This document describes how to run simulations using xolotl.

# Running simulations

`xolotl`

is designed to solve for state variables of conductance-based neuronal and network models.
The voltage across the membrane is given by the conservation of current equation.

where is the specific membrane capacitance and is a specific transmembrane current. Each current takes the form

where is the instantaneous conductance and the ionic reversal potential. In many models, the conductance is given by

where is the maximal conductance in Siemens per unit area and and are gating variables . The gating variables themselves are defined by differential equations which depend on the membrane potential. These equations are nonlinear and usually quite stiff. For these reasons, numerical simulations are required to adequately solve them.

## Changing the time step and duration

In the case where the simulation time step (`sim_dt`

) and the output time step (`dt`

) are identical, the `dt`

property only needs to be set.

```
% set the simulation time to 10 seconds
x.t_end = 10e3; % ms
% set the time-step to 1 microsecond
x.dt = 1e-3; % ms
```

The `sim_dt`

property determines the number of time-steps actually computed. The `dt`

property determines the number of time-steps output. In the following example, the computer would perform 1 million (`x.t_end/x.sim_dt`

) iterations but the output vector (or matrix) `V`

is only `1000 x nComps`

where `nComps`

is the number of compartments in the `xolotl`

object tree.

```
% perform 1e6 iterations, interpolate at a ratio of 1/1000
x.t_end = 1000; % 1000 milliseconds
x.sim_dt = 1e-3; % 0.001 milliseconds
x.dt = 1; % 1 millisecond
V = x.integrate;
```

## Closed loop vs. open loop

The `closed_loop`

flag (false or true) determines whether initial conditions should be reset before a new simulation. If `closed_loop`

is true, successive simulations will use the current state of the `xolotl`

object (e.g. the end state of the previous simulation if you run `integrate`

twice in a row).

```
% use current state of model as initial conditions
x.closed_loop = true
V = x.integrate;
```

## The outputs of `x.integrate`

### (1) Voltage or Injected current

When the `x.V_clamp`

property is not set, the first output of `x.integrate`

is the voltage trace in the form of a `nSteps x nComps`

matrix where `nSteps`

is the number of time steps and `nComps`

is the number of compartments in the model. The number of time steps in the output is determined by the simulation time and the output time step `x.t_end`

and `x.dt`

.

### (2) Calcium

The calcium trace is in the form of a `nSteps x 2*nComps`

matrix where `nSteps`

is the number of time steps and `nComps`

is the number of compartments in the model. The first `nComps`

columns are the intracellular calcium concentration (in M) for each compartment in the serialized `xolotl`

object tree. The next set of `nComps`

columns are the calcium reversal potential (in mV).

### (3) Currents

### (4) Mechanism variables

## Inject current into compartments

Injected current is mediated by the `I_ext`

property of the `xolotl`

object.

If `I_ext`

is a scalar, that amount of current in is injected into every compartment at all time.

```
% inject 0.2 nA into each compartment
x.I_ext = 0.2;
```

If `I_ext`

is a vector the length of the number of compartments, constant current will be added to each compartment in order (based on the serialized `xolotl`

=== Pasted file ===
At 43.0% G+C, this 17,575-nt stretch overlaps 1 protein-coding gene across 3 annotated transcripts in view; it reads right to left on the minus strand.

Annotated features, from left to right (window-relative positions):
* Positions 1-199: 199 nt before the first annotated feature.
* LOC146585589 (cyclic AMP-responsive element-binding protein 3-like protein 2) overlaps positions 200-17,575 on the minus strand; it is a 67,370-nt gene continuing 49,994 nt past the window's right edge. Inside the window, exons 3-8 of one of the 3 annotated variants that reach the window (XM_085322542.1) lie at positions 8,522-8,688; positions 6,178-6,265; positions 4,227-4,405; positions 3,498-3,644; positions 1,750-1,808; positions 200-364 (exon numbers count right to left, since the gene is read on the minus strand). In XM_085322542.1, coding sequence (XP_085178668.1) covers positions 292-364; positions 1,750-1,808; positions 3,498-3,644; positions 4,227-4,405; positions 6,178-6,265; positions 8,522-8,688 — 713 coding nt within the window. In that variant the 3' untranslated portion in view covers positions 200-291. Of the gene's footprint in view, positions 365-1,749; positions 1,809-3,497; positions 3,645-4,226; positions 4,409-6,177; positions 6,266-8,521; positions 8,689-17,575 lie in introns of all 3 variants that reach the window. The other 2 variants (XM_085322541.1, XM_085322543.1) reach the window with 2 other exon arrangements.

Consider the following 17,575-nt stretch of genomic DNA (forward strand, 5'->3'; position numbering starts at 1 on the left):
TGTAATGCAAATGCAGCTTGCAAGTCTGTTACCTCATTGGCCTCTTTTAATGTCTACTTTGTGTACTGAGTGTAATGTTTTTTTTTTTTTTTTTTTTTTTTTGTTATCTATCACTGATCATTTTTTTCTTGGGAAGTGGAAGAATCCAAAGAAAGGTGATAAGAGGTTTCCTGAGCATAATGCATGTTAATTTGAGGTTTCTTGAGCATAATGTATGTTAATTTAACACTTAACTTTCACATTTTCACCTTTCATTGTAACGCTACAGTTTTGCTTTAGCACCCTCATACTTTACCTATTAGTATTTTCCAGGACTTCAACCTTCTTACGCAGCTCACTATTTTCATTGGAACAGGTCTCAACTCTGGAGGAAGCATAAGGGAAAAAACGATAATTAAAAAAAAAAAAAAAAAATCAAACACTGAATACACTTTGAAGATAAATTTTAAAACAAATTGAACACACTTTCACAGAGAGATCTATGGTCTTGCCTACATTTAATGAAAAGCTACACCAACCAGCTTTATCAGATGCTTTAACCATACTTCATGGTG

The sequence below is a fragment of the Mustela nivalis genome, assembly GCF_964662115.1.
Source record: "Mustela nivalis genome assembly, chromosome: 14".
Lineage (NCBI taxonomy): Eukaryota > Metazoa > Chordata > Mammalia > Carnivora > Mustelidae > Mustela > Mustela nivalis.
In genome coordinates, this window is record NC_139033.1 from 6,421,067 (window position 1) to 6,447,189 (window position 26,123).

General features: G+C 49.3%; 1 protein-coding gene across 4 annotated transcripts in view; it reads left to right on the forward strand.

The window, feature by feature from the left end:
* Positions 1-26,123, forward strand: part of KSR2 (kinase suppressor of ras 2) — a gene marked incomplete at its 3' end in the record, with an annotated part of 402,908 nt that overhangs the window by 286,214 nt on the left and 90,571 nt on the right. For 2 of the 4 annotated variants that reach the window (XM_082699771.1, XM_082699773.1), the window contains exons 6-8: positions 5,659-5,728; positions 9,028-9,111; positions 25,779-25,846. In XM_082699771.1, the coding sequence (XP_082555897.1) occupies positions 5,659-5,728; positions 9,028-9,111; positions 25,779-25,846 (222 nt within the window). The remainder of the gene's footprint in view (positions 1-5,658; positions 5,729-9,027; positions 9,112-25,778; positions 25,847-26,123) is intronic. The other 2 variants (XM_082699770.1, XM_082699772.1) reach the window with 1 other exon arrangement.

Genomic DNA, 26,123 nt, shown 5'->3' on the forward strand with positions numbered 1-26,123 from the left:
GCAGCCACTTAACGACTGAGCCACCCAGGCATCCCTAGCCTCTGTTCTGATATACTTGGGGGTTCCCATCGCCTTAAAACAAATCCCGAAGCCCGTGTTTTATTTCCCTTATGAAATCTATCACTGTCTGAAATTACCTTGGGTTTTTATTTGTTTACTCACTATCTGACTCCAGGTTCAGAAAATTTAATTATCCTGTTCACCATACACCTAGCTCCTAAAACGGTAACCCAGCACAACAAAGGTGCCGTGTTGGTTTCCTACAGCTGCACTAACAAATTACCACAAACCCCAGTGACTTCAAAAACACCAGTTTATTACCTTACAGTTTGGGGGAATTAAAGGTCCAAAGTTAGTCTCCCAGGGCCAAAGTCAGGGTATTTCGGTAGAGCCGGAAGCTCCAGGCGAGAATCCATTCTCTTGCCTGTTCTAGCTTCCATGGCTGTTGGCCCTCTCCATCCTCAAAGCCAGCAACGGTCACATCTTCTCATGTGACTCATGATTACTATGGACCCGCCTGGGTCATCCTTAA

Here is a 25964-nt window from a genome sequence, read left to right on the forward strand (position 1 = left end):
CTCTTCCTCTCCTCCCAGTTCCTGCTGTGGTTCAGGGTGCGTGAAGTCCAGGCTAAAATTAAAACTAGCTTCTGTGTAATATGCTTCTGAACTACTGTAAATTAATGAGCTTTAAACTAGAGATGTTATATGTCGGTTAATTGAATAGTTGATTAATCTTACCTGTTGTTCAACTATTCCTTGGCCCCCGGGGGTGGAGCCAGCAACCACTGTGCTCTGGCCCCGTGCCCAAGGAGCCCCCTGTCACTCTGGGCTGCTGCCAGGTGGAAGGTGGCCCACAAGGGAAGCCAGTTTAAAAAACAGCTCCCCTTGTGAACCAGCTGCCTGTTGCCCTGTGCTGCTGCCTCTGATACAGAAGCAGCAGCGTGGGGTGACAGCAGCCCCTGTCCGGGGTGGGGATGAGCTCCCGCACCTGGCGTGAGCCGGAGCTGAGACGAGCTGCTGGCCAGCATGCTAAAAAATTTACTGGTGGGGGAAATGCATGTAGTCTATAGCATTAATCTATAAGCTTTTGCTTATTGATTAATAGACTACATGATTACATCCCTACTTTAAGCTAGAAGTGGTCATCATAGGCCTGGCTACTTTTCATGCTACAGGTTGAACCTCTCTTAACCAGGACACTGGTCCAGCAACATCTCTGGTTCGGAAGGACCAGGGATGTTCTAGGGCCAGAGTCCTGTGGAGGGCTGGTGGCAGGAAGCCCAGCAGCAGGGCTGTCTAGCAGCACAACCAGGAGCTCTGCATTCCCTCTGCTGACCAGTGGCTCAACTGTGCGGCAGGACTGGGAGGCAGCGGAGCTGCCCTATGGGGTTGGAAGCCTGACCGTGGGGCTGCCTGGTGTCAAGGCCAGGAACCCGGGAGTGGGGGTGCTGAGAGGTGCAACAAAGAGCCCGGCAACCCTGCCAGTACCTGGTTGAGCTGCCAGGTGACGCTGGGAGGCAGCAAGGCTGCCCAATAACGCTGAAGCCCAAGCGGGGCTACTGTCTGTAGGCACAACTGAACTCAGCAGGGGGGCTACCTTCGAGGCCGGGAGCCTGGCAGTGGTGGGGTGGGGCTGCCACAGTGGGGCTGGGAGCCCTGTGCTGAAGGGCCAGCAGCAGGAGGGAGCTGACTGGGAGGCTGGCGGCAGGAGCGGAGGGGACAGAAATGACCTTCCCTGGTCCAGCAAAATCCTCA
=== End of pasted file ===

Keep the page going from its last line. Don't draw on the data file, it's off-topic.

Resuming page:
object).

```
% add current to only the first compartment
x.I_ext = [0.2, 0];
```

If `I_ext`

is a matrix, it should be of size `nSteps x nComps`

where `nSteps`

is the number of time steps and `nComps`

is the number of compartments in the model. Current is added at each time step to each compartment in order (based on the serialized `xolotl`

object).

```
% add a variable current into one of two compartments
nSteps = x.t_end / x.dt;
I_ext = zeros(nSteps, 2);
I_ext(:, 1) = 0.2 * rand(nSteps, 1);
x.I_ext = I_ext;
```

## Voltage clamping compartments

## Switching solvers

```
x.solver_order = 4; % uses Runge Kutta 4
x.solver_order = 0; % default, uses exponential Euler
```

### The exponential Euler method

The exponential Euler method is a time-discrete solution to differential equations of the form:

where is the state variable and and are functions of . This equation can be solved as follows:

Rearrange equation

Divide by , multiply by

Integrate, using the relation

Given a constant term , the equation can be written

For a time step , the voltage at time can be approximated from the voltage at time , where and

This approximation is more accurate than a first order Euler method approximation, and is significantly faster than higher order (*viz.* Runge-Kutta) methods.

See Ch. 5, Dayan, P. and Abbott, LF (2001) Theoretical Neuroscience, MIT Press for more information

### The Runge-Kutta fourth-order method

The Runge-Kutta methods are extensions of forward Euler to higher derivative orders. Given a differential equation in the form

with some initial condition . The first order (Euler) approximation for given is

Euler's method is accurate per step. The Runge-Kutta fourth-order method uses four coefficients to extend this method to accuracy of per step at the cost of speed. The coefficients are, for ,

The time-evolution formula for the Runge-Kutta fourth order method is

The method is more accurate because slope approximations at fractions of are being taken and averaged. The method is slower because the four coefficients must be computed during each integration step.